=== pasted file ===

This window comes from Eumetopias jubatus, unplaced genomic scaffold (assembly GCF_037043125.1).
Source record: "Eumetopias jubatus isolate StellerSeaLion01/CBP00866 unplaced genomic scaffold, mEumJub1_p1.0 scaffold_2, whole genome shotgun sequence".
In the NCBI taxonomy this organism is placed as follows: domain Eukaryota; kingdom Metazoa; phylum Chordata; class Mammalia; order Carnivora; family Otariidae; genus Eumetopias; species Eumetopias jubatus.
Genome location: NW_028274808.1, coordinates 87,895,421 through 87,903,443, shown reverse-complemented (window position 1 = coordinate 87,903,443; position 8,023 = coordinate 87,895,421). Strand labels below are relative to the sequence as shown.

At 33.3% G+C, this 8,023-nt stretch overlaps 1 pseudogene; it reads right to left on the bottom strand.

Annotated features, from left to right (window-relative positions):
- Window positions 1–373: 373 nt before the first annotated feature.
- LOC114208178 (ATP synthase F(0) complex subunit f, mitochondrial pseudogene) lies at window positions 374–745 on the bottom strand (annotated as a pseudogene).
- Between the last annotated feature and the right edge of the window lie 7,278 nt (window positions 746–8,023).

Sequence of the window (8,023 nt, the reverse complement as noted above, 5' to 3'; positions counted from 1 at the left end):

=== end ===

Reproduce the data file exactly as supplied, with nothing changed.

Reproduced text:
This window comes from Eumetopias jubatus, unplaced genomic scaffold (assembly GCF_037043125.1).
Source record: "Eumetopias jubatus isolate StellerSeaLion01/CBP00866 unplaced genomic scaffold, mEumJub1_p1.0 scaffold_2, whole genome shotgun sequence".
In the NCBI taxonomy this organism is placed as follows: domain Eukaryota; kingdom Metazoa; phylum Chordata; class Mammalia; order Carnivora; family Otariidae; genus Eumetopias; species Eumetopias jubatus.
Genome location: NW_028274808.1, coordinates 87,895,421 through 87,903,443, shown reverse-complemented (window position 1 = coordinate 87,903,443; position 8,023 = coordinate 87,895,421). Strand labels below are relative to the sequence as shown.

At 33.3% G+C, this 8,023-nt stretch overlaps 1 pseudogene; it reads right to left on the bottom strand.

Annotated features, from left to right (window-relative positions):
- Window positions 1–373: 373 nt before the first annotated feature.
- LOC114208178 (ATP synthase F(0) complex subunit f, mitochondrial pseudogene) lies at window positions 374–745 on the bottom strand (annotated as a pseudogene).
- Between the last annotated feature and the right edge of the window lie 7,278 nt (window positions 746–8,023).

Sequence of the window (8,023 nt, the reverse complement as noted above, 5' to 3'; positions counted from 1 at the left end):